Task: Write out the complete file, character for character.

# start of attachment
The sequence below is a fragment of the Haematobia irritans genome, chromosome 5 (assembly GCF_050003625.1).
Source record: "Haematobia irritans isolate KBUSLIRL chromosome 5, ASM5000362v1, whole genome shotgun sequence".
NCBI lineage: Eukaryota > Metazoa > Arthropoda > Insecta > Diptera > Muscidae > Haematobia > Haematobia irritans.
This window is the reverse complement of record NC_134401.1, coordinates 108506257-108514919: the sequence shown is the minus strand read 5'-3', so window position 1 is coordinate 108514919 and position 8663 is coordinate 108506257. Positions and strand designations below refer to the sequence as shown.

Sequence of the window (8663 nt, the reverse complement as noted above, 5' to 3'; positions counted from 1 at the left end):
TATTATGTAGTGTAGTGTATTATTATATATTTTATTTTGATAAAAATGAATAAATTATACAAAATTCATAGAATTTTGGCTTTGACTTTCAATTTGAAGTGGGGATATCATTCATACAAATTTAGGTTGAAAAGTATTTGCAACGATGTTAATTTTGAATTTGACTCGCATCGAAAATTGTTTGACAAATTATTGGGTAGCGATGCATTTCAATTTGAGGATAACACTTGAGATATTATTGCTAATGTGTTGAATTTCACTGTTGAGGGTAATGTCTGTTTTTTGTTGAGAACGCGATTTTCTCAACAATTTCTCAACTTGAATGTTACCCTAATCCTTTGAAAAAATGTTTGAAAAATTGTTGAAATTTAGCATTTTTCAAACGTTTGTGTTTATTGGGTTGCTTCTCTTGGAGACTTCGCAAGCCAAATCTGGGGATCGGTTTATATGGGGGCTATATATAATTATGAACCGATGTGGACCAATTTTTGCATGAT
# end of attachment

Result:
The sequence below is a fragment of the Haematobia irritans genome, chromosome 5 (assembly GCF_050003625.1).
Source record: "Haematobia irritans isolate KBUSLIRL chromosome 5, ASM5000362v1, whole genome shotgun sequence".
NCBI lineage: Eukaryota > Metazoa > Arthropoda > Insecta > Diptera > Muscidae > Haematobia > Haematobia irritans.
This window is the reverse complement of record NC_134401.1, coordinates 108506257-108514919: the sequence shown is the minus strand read 5'-3', so window position 1 is coordinate 108514919 and position 8663 is coordinate 108506257. Positions and strand designations below refer to the sequence as shown.

Sequence of the window (8663 nt, the reverse complement as noted above, 5' to 3'; positions counted from 1 at the left end):
TATTATGTAGTGTAGTGTATTATTATATATTTTATTTTGATAAAAATGAATAAATTATACAAAATTCATAGAATTTTGGCTTTGACTTTCAATTTGAAGTGGGGATATCATTCATACAAATTTAGGTTGAAAAGTATTTGCAACGATGTTAATTTTGAATTTGACTCGCATCGAAAATTGTTTGACAAATTATTGGGTAGCGATGCATTTCAATTTGAGGATAACACTTGAGATATTATTGCTAATGTGTTGAATTTCACTGTTGAGGGTAATGTCTGTTTTTTGTTGAGAACGCGATTTTCTCAACAATTTCTCAACTTGAATGTTACCCTAATCCTTTGAAAAAATGTTTGAAAAATTGTTGAAATTTAGCATTTTTCAAACGTTTGTGTTTATTGGGTTGCTTCTCTTGGAGACTTCGCAAGCCAAATCTGGGGATCGGTTTATATGGGGGCTATATATAATTATGAACCGATGTGGACCAATTTTTGCATGAT